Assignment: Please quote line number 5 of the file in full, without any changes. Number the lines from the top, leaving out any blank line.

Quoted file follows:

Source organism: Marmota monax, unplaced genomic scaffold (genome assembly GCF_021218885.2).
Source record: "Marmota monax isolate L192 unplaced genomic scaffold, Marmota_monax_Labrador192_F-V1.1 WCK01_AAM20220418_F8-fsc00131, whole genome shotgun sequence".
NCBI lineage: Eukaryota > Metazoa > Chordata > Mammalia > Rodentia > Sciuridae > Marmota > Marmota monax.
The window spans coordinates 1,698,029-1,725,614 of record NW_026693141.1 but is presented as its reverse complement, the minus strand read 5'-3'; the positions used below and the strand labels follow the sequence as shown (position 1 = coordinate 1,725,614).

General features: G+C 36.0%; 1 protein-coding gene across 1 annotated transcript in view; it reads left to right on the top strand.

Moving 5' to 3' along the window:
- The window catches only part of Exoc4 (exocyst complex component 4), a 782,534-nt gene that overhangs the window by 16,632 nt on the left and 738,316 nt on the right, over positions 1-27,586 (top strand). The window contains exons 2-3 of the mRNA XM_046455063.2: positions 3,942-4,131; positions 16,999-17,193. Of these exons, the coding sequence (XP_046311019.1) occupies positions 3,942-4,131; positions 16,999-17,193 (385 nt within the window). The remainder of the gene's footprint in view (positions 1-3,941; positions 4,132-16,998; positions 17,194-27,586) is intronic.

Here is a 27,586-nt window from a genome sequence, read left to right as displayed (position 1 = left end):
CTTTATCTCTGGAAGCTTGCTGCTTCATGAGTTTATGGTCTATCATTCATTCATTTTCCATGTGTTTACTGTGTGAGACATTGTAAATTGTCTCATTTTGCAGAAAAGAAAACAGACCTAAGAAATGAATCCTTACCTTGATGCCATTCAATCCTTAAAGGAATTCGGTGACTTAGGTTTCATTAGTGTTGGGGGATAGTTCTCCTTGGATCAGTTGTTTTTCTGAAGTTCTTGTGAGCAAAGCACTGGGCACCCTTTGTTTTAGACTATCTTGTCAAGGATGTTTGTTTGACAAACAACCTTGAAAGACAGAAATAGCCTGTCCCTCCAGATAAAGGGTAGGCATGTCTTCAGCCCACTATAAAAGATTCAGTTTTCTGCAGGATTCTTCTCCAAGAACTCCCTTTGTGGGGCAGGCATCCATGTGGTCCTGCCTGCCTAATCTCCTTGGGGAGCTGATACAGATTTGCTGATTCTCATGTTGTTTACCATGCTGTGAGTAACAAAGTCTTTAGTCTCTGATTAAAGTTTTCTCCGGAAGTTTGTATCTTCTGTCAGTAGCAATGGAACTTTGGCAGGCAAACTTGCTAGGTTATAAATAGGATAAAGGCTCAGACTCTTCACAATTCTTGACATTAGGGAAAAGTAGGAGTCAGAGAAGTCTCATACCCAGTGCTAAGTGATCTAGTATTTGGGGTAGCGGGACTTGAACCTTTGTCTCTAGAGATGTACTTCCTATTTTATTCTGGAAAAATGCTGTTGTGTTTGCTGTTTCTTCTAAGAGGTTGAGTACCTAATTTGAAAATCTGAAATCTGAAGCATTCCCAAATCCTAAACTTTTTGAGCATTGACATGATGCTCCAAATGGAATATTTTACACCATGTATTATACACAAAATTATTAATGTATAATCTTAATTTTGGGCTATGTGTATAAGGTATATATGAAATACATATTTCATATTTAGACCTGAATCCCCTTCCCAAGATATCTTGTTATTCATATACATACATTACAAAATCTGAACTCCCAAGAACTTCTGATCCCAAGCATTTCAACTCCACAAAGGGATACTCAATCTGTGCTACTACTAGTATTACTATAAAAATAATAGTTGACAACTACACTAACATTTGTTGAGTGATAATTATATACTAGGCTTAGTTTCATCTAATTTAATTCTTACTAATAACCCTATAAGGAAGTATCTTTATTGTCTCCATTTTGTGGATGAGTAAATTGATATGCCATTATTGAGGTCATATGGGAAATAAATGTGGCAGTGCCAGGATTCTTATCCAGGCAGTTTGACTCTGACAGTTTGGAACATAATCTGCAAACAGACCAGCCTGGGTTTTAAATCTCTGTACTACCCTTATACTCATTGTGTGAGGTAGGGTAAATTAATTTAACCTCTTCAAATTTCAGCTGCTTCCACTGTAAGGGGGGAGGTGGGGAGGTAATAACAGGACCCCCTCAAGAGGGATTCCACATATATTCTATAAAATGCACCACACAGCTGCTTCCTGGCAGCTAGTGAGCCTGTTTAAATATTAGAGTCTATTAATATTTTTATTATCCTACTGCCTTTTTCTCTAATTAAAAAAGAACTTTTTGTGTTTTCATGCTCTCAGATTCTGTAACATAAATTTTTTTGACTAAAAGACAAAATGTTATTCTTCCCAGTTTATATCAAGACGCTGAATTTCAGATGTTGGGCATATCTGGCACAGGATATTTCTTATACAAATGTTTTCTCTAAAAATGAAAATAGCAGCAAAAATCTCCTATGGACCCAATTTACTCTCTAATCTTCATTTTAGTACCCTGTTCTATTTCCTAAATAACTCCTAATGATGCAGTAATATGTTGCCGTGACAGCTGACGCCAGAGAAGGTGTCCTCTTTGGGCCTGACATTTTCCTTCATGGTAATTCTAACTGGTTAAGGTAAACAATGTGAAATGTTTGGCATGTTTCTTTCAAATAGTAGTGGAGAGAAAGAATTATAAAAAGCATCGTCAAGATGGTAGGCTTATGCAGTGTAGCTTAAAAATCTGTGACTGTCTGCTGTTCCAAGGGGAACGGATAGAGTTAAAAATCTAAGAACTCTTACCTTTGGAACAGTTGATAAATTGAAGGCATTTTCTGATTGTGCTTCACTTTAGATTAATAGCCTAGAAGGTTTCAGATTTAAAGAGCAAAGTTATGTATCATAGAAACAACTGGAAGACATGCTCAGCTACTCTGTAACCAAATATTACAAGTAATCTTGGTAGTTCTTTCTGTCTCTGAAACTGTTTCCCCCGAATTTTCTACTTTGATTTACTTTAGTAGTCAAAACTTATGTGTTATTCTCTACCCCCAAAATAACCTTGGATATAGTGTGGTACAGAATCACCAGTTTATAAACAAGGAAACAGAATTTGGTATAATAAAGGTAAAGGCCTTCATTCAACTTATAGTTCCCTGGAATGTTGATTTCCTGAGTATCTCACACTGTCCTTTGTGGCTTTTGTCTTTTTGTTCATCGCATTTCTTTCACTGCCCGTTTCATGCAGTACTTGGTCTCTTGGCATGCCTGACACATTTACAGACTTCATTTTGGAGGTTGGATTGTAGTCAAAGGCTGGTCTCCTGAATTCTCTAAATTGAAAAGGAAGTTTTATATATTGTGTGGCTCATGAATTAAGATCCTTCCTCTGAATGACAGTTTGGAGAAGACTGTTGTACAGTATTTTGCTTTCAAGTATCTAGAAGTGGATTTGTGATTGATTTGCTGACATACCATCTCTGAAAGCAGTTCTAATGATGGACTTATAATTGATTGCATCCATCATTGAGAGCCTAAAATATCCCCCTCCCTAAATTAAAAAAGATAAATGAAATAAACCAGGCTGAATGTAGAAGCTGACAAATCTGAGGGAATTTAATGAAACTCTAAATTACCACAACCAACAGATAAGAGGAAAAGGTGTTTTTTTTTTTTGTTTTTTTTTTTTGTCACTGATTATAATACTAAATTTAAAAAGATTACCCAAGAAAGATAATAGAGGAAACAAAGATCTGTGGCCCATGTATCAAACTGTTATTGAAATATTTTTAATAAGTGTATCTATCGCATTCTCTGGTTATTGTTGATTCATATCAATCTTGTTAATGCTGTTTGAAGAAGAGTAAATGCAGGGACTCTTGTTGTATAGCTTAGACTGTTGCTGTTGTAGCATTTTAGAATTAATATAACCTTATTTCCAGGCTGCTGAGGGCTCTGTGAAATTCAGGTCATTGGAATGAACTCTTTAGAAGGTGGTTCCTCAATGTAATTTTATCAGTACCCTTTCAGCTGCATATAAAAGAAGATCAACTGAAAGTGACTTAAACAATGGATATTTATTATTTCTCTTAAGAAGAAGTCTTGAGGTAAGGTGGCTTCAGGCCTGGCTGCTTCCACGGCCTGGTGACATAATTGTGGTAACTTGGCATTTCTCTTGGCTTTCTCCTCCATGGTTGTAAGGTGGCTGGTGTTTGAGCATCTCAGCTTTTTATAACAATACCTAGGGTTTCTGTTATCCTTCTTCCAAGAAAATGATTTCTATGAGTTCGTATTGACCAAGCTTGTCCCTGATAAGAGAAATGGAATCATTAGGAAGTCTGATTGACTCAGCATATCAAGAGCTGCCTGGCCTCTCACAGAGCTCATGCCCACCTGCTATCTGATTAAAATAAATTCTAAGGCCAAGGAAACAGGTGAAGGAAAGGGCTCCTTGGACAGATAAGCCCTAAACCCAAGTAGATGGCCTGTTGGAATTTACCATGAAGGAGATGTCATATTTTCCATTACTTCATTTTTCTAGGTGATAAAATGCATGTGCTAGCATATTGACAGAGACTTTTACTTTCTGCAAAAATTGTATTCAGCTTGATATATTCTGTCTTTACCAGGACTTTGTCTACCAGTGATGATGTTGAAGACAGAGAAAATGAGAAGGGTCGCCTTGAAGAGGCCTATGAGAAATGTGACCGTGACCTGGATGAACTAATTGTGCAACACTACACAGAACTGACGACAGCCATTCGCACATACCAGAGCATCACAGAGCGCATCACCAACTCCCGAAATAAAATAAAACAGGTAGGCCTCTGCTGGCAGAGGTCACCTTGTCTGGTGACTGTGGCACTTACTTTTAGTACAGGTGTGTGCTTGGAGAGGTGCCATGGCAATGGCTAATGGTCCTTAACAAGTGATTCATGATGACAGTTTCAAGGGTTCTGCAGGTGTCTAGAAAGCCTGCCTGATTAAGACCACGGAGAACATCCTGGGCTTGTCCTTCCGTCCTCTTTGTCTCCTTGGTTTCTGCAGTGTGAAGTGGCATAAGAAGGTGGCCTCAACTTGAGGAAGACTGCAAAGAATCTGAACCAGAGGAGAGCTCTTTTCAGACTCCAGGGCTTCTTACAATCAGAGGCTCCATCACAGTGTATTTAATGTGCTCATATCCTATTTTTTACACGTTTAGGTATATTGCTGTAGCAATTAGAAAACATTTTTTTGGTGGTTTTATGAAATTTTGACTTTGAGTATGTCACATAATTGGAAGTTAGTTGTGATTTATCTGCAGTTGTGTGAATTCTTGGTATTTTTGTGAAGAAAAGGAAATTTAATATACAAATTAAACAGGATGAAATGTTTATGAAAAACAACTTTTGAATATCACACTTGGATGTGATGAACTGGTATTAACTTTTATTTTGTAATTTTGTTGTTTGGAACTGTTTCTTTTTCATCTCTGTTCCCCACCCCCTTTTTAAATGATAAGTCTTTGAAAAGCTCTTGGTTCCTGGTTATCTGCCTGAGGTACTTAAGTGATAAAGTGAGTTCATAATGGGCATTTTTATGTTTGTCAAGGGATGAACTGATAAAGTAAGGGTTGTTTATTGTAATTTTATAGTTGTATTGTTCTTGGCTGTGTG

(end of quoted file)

General features: G+C 36.0%; 1 protein-coding gene across 1 annotated transcript in view; it reads left to right on the top strand.